The feast of All Saints has lots and lots of traditional food associated with it already. You do not need me to help with the menu. So, today, I thought I would just make a post about what happened in our house. I am at home in Bedford. And, for Gemma, we made a Japanese Feast. The great thing about this was it is a serious team effort. Four people in the kitchen, working together for at least three hours. I think this will make a suitable post for All Saints because, well, it is a feast about people working together, in this life and the next, for the greater good. In this case, a party meal together! How very, well....theological. :)
Miso Soup (just simple and warming)
Pumpkin Korroke (these are a nod to the season of Halloween - and they are really yummy)
Vegetarian Sushi (we made a variety - sushi refers to the rice, not, as is commonly thought, to raw fish - this is a strictly vegetarian household)
Vegetable Tempura (heaven on earth), with dipping sauce - naturally!
And also, it needs to be mentioned, that we made lots of different sauces - the best one being Katsu - recipe to follow!)
Bertie cat watched on, thinking, this is Halloween, where is mine? I do not like vegetarian sushi!
So, a community of saints with excellent communication skills and a plan of action was called for in the kitchen and in the preparation. Gemma and Keith headed to Sainsbury's whilst I was at Church. I cleaned the house up while they went to see Keith's folks. We all reported for duty, together with housemate Emma, by about 2pm. The music went on, the jobs were alloted, and everyone got on with chopping and dancing round the room. Gemma said that the sushi rice recipe in Yo Sushi! said the rice needed to be listened to. So we had to turn the music down for a bit, while Gemma put her ear to the pan. Seriously. It came out perfect, so she must have heard something. Perhaps the Japanese for 'we are cooked, we are cooked!' I was sub-chef to Keith on the Pumpkin Korroke, so I will share the recipe for that and the sauce that goes with it. Please note though, we used Butternut Squash and a Sweet Potato instead of Pumpkin.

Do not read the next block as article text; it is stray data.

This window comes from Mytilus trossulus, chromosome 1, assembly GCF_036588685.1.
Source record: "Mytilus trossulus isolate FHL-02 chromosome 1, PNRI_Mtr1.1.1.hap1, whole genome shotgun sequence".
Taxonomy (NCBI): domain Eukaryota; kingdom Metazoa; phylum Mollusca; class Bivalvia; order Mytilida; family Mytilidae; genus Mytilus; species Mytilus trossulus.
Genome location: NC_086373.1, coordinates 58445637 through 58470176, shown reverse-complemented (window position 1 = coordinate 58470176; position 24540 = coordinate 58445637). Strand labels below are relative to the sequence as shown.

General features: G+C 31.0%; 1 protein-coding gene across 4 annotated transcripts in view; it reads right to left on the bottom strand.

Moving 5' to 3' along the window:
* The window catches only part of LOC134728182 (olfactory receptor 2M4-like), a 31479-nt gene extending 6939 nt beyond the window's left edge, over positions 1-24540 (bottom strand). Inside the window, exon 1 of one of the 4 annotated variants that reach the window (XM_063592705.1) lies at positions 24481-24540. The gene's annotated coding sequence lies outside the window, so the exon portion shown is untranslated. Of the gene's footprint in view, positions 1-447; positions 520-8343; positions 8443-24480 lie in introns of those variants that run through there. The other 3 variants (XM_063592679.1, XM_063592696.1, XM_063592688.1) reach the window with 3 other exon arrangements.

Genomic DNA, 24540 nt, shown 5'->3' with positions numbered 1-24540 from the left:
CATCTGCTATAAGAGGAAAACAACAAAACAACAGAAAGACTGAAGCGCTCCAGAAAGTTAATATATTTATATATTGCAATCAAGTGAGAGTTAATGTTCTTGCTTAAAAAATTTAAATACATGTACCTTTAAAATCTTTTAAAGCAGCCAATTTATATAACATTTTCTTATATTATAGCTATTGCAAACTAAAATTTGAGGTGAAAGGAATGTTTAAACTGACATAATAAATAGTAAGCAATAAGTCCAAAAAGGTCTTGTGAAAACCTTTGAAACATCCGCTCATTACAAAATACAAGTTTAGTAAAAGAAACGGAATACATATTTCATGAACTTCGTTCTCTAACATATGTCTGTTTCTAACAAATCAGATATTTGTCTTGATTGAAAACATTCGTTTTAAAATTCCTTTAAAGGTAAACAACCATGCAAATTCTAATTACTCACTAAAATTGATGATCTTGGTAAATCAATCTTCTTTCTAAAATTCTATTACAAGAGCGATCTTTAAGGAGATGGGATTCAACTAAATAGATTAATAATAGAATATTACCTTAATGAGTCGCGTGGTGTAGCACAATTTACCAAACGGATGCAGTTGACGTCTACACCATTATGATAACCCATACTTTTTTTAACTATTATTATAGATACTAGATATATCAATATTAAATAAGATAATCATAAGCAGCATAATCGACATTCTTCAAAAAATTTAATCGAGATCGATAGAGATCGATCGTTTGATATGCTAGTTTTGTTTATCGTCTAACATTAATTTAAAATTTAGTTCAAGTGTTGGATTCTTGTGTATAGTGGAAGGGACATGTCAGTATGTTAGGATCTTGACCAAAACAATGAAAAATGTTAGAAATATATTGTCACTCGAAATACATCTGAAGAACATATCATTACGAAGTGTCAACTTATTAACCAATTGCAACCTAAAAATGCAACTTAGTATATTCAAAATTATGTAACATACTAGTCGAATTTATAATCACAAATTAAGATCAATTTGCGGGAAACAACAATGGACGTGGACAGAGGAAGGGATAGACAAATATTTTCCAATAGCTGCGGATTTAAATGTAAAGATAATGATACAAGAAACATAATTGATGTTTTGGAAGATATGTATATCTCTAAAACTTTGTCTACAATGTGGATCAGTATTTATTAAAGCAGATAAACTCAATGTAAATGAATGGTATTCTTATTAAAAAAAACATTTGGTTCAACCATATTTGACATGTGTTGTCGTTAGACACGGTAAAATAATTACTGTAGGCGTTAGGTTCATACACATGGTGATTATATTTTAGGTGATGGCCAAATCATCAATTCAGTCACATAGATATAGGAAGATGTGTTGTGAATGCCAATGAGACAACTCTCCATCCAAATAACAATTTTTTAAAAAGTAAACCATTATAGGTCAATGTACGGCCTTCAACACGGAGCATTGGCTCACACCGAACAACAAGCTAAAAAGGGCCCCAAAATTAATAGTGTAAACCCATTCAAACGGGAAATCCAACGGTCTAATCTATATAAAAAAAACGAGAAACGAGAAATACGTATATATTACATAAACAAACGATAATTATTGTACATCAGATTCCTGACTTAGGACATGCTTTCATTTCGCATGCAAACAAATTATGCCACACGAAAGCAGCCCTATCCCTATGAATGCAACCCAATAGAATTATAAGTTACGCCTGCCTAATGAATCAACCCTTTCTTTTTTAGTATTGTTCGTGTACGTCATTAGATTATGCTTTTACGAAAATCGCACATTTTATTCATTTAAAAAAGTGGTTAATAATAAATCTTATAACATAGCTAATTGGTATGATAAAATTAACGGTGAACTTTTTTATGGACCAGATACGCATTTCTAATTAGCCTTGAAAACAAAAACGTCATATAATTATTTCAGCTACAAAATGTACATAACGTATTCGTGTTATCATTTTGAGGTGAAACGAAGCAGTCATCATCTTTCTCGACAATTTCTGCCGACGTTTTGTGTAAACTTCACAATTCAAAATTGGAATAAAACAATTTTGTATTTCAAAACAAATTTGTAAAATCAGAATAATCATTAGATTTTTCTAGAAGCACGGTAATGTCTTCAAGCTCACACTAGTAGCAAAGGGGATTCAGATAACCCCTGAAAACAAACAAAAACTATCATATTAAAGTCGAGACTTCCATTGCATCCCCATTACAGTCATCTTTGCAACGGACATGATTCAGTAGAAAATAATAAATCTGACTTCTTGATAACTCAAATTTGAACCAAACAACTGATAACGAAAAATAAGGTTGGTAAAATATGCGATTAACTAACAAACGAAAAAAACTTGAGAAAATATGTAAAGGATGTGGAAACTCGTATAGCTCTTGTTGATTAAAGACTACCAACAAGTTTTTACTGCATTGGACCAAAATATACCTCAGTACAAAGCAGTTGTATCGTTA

300g Pumpkin, (ahem, Butternut squash and a little Sweet Potato) peeled and de-seeded
1 Onion, peeled and finely chopped
1 tsp Vegetable oil
1 tbsp Butter
1 tbsp fresh Parsley, finely chopped
1/2 tsp Salt
2 Eggs lightly beaten with 2 tbsp of water
Vegetable oil for frying
For Katsu Sauce
6 tbsp HP Original Sauce
3 tbsp Tomato Ketchup
1 tsp runny Honey
Chop the pumpkin into small chunks and steam for 10 - 12 minutes, until soft enough to mash. Meanwhile slowly fry the onion in a little oil. Then, mash the pumpkin in the big bowl, with the butter and season with salt. Add the onion and the chopped parsley. Using your hands, form the mixture into small balls. Roll each ball into the flour, dip into the beaten egg and water and cover in bread crumbs. Fry the balls in small batches for 3 - 5 minutes, until golden brown.
The teamwork involved in making our feast is not necessary for just making Pumpkin Korroke. But, what is essential is that you eat them with friends (your own personal collection of earthly saints). Great party snack too!
Just by way of a goodbye, happy Halloween! Here is a little picture of the pumpkin I carved for my nieces and nephews who had a little seasonal party during half term last week.